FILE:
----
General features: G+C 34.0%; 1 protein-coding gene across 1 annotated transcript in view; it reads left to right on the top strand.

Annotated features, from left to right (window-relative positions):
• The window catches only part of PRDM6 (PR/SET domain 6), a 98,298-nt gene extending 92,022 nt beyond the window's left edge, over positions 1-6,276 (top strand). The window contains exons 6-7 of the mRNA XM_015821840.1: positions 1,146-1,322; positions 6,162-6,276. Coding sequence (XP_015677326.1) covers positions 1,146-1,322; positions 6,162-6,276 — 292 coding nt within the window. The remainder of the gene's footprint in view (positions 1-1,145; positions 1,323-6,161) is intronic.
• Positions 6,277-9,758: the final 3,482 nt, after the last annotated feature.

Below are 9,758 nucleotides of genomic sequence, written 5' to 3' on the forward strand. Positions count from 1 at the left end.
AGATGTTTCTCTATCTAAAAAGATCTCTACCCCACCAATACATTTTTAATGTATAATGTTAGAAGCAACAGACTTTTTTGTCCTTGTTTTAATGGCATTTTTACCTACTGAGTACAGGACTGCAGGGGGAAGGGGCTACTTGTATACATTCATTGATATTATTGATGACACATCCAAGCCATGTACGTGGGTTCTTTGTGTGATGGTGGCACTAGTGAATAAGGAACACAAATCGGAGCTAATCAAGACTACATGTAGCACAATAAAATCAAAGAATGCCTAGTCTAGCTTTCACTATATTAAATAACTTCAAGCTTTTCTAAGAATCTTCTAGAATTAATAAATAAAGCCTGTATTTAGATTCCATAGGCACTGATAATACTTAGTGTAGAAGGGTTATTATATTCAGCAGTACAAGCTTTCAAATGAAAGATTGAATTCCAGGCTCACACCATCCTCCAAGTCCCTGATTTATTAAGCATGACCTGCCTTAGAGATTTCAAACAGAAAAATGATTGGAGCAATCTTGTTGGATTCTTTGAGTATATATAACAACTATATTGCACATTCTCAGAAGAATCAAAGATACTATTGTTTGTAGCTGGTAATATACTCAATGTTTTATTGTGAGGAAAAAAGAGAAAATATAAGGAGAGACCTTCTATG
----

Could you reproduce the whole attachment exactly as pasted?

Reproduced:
General features: G+C 34.0%; 1 protein-coding gene across 1 annotated transcript in view; it reads left to right on the top strand.

Annotated features, from left to right (window-relative positions):
• The window catches only part of PRDM6 (PR/SET domain 6), a 98,298-nt gene extending 92,022 nt beyond the window's left edge, over positions 1-6,276 (top strand). The window contains exons 6-7 of the mRNA XM_015821840.1: positions 1,146-1,322; positions 6,162-6,276. Coding sequence (XP_015677326.1) covers positions 1,146-1,322; positions 6,162-6,276 — 292 coding nt within the window. The remainder of the gene's footprint in view (positions 1-1,145; positions 1,323-6,161) is intronic.
• Positions 6,277-9,758: the final 3,482 nt, after the last annotated feature.

Below are 9,758 nucleotides of genomic sequence, written 5' to 3' on the forward strand. Positions count from 1 at the left end.
AGATGTTTCTCTATCTAAAAAGATCTCTACCCCACCAATACATTTTTAATGTATAATGTTAGAAGCAACAGACTTTTTTGTCCTTGTTTTAATGGCATTTTTACCTACTGAGTACAGGACTGCAGGGGGAAGGGGCTACTTGTATACATTCATTGATATTATTGATGACACATCCAAGCCATGTACGTGGGTTCTTTGTGTGATGGTGGCACTAGTGAATAAGGAACACAAATCGGAGCTAATCAAGACTACATGTAGCACAATAAAATCAAAGAATGCCTAGTCTAGCTTTCACTATATTAAATAACTTCAAGCTTTTCTAAGAATCTTCTAGAATTAATAAATAAAGCCTGTATTTAGATTCCATAGGCACTGATAATACTTAGTGTAGAAGGGTTATTATATTCAGCAGTACAAGCTTTCAAATGAAAGATTGAATTCCAGGCTCACACCATCCTCCAAGTCCCTGATTTATTAAGCATGACCTGCCTTAGAGATTTCAAACAGAAAAATGATTGGAGCAATCTTGTTGGATTCTTTGAGTATATATAACAACTATATTGCACATTCTCAGAAGAATCAAAGATACTATTGTTTGTAGCTGGTAATATACTCAATGTTTTATTGTGAGGAAAAAAGAGAAAATATAAGGAGAGACCTTCTATG